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Pacifica, CA, United States
Tim Davis got into trouble at age 12 for reading Treasure Island under his blankets by flashlight when he was supposed to be sleeping. When he grew up, he pursued his love of children’s literature by earning a PhD in English and teaching Children’s Literature at university. He left academia in order to move to the San Francisco Bay Area and teach elementary school under an emergency program that let college graduates teach if they worked in the inner city. Tim Davis still lives in the Bay Area with his family, and recently began writing a series of children’s books that he hopes will get some other kids in trouble for reading under the blankets with a flashlight.

Saturday, September 24, 2011

Airport Hitchhiking

In my teens, as I was doing one of my cross-country runs, I decided to hitchhike through Canada to the East Coast.
One sunset, I had my thumb out on a Modesto, CA highway, but the cars kept zipping by. Looking around for some sign of hope, I spotted the Modesto Airport. Why not fly?
I went in, asking the pilots if any were heading north.
“You want to go north?” asked a lanky, sallow guy, without smiling. “I’ll fly you to Seattle.”
“Hey! Great! Thanks!” I enthused.
We walked out toward a lovely Cessna, but went right by it. Behind it was the oldest, smallest, plane I’d ever seen. Its canvas cockpit was faded like an overused tent.
“Your door doesn’t really lock,” he said, as I slid onto the miniscule ripped seat. “You’ll have to hold it closed.”
He fired her up and we bounced along the runway, the plane starting to take off and then jolting down again.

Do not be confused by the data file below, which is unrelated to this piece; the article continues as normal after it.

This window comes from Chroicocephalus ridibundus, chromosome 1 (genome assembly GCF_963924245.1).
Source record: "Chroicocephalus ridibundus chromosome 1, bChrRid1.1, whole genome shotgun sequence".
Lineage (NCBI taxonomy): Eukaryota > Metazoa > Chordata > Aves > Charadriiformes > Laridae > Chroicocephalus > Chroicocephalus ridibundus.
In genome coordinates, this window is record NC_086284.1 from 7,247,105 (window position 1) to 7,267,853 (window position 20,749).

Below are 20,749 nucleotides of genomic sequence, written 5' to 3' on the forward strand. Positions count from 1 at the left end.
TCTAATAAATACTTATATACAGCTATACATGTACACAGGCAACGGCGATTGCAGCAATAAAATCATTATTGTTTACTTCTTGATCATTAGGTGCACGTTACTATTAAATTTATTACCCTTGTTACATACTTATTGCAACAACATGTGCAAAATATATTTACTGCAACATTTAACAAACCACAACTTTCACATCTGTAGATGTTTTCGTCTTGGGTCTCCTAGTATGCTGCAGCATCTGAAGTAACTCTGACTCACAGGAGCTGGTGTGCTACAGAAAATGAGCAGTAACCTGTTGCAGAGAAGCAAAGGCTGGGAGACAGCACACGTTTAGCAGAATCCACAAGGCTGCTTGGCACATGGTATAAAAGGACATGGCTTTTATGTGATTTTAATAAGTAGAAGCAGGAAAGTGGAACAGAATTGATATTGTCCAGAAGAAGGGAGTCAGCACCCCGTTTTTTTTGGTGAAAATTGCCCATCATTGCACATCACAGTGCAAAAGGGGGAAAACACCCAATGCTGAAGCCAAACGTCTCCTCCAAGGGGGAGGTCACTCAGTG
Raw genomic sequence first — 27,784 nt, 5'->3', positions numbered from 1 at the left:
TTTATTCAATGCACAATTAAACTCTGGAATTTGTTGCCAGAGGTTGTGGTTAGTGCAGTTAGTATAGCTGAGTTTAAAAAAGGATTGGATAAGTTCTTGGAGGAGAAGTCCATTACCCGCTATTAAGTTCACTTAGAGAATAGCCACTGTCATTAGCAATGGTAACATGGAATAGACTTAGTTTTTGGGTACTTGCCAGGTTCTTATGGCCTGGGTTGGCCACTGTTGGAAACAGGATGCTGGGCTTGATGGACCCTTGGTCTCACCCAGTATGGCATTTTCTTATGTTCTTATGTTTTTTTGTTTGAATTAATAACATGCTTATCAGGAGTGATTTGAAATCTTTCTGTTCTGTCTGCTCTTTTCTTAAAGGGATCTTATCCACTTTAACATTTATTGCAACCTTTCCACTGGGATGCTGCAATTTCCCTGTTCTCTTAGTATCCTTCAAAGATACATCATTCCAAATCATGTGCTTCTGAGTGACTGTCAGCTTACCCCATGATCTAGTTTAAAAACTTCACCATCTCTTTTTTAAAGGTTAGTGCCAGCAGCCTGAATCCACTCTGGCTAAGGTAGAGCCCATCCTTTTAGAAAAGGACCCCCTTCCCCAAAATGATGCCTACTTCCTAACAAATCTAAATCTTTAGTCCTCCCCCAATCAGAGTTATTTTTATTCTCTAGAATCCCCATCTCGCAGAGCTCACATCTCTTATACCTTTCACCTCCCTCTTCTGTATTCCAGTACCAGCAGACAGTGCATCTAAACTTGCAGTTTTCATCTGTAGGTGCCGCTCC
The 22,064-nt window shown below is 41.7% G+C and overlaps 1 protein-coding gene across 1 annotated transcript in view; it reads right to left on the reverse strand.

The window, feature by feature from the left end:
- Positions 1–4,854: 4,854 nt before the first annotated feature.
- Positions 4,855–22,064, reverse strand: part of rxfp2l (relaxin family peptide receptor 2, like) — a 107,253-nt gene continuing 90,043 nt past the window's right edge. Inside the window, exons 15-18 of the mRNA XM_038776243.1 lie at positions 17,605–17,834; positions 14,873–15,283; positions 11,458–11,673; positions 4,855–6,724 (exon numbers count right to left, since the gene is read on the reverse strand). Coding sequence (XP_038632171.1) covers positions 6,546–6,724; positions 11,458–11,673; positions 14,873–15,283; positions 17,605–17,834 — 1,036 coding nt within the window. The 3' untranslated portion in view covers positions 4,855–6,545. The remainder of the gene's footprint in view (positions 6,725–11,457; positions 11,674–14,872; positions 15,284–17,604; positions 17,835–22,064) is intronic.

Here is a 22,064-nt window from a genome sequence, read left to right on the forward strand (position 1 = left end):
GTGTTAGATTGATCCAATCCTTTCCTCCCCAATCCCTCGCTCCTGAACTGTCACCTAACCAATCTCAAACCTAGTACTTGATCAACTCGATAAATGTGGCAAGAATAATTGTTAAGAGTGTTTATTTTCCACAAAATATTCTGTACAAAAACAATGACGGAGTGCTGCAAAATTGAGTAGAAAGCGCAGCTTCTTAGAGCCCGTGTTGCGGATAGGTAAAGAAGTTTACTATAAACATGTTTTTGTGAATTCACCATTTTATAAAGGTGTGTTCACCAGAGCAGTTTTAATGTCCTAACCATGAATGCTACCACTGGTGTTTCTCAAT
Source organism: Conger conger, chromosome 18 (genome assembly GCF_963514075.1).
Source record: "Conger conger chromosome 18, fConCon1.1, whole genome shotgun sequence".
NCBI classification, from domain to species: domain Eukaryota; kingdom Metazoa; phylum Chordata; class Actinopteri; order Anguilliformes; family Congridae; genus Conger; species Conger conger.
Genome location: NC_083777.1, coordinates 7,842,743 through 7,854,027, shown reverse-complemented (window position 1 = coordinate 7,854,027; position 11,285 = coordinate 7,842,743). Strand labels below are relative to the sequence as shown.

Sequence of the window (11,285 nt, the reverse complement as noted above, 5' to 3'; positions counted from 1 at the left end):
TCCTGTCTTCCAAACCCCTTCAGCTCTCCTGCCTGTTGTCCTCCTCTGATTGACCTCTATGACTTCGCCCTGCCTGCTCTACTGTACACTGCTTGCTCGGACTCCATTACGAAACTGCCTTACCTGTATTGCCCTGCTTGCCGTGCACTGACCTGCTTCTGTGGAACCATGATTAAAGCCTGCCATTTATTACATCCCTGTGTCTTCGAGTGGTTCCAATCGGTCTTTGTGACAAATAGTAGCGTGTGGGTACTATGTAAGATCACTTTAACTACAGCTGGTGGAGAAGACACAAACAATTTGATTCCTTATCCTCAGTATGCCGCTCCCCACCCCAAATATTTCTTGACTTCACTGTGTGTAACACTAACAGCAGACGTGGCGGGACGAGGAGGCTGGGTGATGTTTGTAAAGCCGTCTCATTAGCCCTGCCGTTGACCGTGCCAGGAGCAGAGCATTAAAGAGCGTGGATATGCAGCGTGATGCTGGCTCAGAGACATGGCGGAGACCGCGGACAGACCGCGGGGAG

“Interesting plane.” I said. “How long have you had it?”
“I just got it today,” he answered, finally pulling the contraption into the air.
“Oh, that’s great!” I tried to hide my alarm. “How long have you been flying?”
“I just got my license today,” he replied.
Oh. I sat paralyzed, half from the numbing cold that poured in my door, and half from fear. Things couldn’t be any worse.
Abruptly he clutched his chest. “Geez. I’ve been having these pains.”
Criminy!  Worse?  What if he died?  Where would that leave me?
Trying to sound casual, I began quizzing him how to tell where an airport was among all the lights on the ground, and then how to fly and land the plane.
You’d think he’d be delighted to share his knowledge, but he was a suspicious type. “Why do you want to know?” he asked. “Are you planning to push me out?”
Now we each flew in fear, and I made no protest when he said he needed to stop for the night. He swooped down at an airport. But we were going much too fast. I closed my eyes.
“Oops. Not this time,” he murmured, and up we went again. He tried again. Same thing. On the third try the plane came bouncing to a stop. My door flew open.
             That was the last of my airport hitchhiking.

1 comment:

ecampbell said...

Absolutely hilarious!